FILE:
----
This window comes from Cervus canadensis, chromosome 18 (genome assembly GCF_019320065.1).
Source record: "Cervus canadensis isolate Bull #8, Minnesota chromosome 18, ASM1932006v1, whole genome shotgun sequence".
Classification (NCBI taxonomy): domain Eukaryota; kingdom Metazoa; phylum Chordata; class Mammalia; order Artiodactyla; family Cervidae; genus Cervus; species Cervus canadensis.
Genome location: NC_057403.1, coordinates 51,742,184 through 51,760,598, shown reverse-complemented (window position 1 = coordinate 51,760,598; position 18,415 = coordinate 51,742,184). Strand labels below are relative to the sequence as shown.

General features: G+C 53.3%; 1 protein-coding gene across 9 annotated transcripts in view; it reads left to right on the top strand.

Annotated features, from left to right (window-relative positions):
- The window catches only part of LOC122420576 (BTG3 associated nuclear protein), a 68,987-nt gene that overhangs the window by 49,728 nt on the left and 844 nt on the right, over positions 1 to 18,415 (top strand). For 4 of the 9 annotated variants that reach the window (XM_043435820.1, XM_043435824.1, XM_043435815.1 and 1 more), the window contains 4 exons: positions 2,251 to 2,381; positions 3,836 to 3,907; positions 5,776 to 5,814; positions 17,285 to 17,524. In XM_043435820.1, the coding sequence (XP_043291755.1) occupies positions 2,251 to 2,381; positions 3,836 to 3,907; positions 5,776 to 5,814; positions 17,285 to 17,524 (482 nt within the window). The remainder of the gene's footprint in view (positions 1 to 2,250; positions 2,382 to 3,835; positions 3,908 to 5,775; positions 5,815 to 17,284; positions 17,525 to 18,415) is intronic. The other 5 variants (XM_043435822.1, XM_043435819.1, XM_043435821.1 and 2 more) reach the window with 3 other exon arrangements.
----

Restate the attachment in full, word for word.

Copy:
This window comes from Cervus canadensis, chromosome 18 (genome assembly GCF_019320065.1).
Source record: "Cervus canadensis isolate Bull #8, Minnesota chromosome 18, ASM1932006v1, whole genome shotgun sequence".
Classification (NCBI taxonomy): domain Eukaryota; kingdom Metazoa; phylum Chordata; class Mammalia; order Artiodactyla; family Cervidae; genus Cervus; species Cervus canadensis.
Genome location: NC_057403.1, coordinates 51,742,184 through 51,760,598, shown reverse-complemented (window position 1 = coordinate 51,760,598; position 18,415 = coordinate 51,742,184). Strand labels below are relative to the sequence as shown.

General features: G+C 53.3%; 1 protein-coding gene across 9 annotated transcripts in view; it reads left to right on the top strand.

Annotated features, from left to right (window-relative positions):
- The window catches only part of LOC122420576 (BTG3 associated nuclear protein), a 68,987-nt gene that overhangs the window by 49,728 nt on the left and 844 nt on the right, over positions 1 to 18,415 (top strand). For 4 of the 9 annotated variants that reach the window (XM_043435820.1, XM_043435824.1, XM_043435815.1 and 1 more), the window contains 4 exons: positions 2,251 to 2,381; positions 3,836 to 3,907; positions 5,776 to 5,814; positions 17,285 to 17,524. In XM_043435820.1, the coding sequence (XP_043291755.1) occupies positions 2,251 to 2,381; positions 3,836 to 3,907; positions 5,776 to 5,814; positions 17,285 to 17,524 (482 nt within the window). The remainder of the gene's footprint in view (positions 1 to 2,250; positions 2,382 to 3,835; positions 3,908 to 5,775; positions 5,815 to 17,284; positions 17,525 to 18,415) is intronic. The other 5 variants (XM_043435822.1, XM_043435819.1, XM_043435821.1 and 2 more) reach the window with 3 other exon arrangements.